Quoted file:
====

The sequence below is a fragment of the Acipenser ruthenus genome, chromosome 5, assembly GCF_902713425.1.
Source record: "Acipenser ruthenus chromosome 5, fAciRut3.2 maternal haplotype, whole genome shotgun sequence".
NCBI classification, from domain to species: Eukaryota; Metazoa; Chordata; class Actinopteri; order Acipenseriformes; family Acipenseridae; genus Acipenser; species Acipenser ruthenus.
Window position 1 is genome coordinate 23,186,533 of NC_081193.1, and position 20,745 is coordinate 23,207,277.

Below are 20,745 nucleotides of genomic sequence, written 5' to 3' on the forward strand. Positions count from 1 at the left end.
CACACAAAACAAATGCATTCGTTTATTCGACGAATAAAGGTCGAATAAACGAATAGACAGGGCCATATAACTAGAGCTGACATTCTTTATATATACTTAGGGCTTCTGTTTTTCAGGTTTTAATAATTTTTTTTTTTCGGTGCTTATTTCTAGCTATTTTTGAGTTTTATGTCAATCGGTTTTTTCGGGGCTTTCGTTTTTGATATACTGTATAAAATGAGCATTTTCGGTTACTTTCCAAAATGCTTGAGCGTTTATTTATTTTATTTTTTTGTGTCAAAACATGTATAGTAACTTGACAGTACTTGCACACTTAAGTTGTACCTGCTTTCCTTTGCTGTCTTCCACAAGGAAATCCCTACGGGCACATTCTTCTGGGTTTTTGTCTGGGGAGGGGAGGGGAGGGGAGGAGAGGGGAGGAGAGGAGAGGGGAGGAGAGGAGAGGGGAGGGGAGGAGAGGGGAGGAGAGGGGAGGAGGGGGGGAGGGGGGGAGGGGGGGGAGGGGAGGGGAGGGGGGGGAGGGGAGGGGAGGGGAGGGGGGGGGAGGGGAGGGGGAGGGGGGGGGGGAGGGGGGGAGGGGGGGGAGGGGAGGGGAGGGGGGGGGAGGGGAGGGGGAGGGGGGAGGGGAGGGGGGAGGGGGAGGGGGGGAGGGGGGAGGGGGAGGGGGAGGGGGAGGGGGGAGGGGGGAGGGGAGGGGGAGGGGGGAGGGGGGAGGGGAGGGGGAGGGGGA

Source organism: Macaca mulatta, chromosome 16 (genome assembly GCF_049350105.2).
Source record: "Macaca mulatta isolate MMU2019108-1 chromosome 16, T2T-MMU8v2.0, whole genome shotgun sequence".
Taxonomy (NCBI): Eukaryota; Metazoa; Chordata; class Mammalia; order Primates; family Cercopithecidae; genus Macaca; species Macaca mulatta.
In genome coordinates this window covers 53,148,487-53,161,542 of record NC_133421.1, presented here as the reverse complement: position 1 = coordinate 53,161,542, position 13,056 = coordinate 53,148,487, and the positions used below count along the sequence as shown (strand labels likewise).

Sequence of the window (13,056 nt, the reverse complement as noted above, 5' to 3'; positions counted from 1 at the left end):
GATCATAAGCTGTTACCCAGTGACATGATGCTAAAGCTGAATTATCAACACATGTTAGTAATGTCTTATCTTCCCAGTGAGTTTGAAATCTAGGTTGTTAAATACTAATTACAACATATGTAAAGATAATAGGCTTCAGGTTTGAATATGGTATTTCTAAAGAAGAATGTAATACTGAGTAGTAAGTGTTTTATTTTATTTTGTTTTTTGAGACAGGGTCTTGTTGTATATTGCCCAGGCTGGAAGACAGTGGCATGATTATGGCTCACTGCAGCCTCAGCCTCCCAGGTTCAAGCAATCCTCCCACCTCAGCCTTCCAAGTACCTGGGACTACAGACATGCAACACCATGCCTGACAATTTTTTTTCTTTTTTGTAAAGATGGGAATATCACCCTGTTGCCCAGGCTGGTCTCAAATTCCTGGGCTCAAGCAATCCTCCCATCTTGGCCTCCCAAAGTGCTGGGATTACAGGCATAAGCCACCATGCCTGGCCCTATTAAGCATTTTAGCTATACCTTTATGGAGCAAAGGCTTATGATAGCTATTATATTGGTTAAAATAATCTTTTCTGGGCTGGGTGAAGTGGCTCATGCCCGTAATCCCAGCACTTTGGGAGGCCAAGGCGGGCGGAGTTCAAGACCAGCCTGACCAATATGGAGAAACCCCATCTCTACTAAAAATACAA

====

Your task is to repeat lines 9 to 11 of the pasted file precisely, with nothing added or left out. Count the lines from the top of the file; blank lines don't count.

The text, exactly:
Taxonomy (NCBI): Eukaryota; Metazoa; Chordata; class Mammalia; order Primates; family Cercopithecidae; genus Macaca; species Macaca mulatta.
In genome coordinates this window covers 53,148,487-53,161,542 of record NC_133421.1, presented here as the reverse complement: position 1 = coordinate 53,161,542, position 13,056 = coordinate 53,148,487, and the positions used below count along the sequence as shown (strand labels likewise).

Sequence of the window (13,056 nt, the reverse complement as noted above, 5' to 3'; positions counted from 1 at the left end):